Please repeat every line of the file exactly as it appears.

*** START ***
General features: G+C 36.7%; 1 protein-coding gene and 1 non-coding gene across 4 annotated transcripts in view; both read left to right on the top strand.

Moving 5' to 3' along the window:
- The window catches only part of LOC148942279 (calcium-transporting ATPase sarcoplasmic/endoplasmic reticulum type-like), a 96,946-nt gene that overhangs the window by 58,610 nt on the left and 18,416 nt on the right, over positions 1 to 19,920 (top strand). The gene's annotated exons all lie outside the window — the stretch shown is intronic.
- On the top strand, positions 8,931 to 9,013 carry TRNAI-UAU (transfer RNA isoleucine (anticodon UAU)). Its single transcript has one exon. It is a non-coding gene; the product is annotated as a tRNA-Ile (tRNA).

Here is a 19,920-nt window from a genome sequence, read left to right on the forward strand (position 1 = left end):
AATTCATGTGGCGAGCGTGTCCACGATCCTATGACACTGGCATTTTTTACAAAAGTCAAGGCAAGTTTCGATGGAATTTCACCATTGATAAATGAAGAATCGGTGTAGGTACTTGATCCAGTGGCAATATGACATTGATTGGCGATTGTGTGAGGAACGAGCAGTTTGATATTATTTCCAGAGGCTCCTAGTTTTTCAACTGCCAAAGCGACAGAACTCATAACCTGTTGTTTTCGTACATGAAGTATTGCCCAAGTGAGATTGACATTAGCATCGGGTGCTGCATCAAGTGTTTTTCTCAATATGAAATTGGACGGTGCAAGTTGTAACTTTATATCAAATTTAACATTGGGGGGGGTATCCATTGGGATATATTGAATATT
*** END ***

General features: G+C 36.7%; 1 protein-coding gene and 1 non-coding gene across 4 annotated transcripts in view; both read left to right on the top strand.

Moving 5' to 3' along the window:
- The window catches only part of LOC148942279 (calcium-transporting ATPase sarcoplasmic/endoplasmic reticulum type-like), a 96,946-nt gene that overhangs the window by 58,610 nt on the left and 18,416 nt on the right, over positions 1 to 19,920 (top strand). The gene's annotated exons all lie outside the window — the stretch shown is intronic.
- On the top strand, positions 8,931 to 9,013 carry TRNAI-UAU (transfer RNA isoleucine (anticodon UAU)). Its single transcript has one exon. It is a non-coding gene; the product is annotated as a tRNA-Ile (tRNA).

Here is a 19,920-nt window from a genome sequence, read left to right on the forward strand (position 1 = left end):
AATTCATGTGGCGAGCGTGTCCACGATCCTATGACACTGGCATTTTTTACAAAAGTCAAGGCAAGTTTCGATGGAATTTCACCATTGATAAATGAAGAATCGGTGTAGGTACTTGATCCAGTGGCAATATGACATTGATTGGCGATTGTGTGAGGAACGAGCAGTTTGATATTATTTCCAGAGGCTCCTAGTTTTTCAACTGCCAAAGCGACAGAACTCATAACCTGTTGTTTTCGTACATGAAGTATTGCCCAAGTGAGATTGACATTAGCATCGGGTGCTGCATCAAGTGTTTTTCTCAATATGAAATTGGACGGTGCAAGTTGTAACTTTATATCAAATTTAACATTGGGGGGGGTATCCATTGGGATATATTGAATATT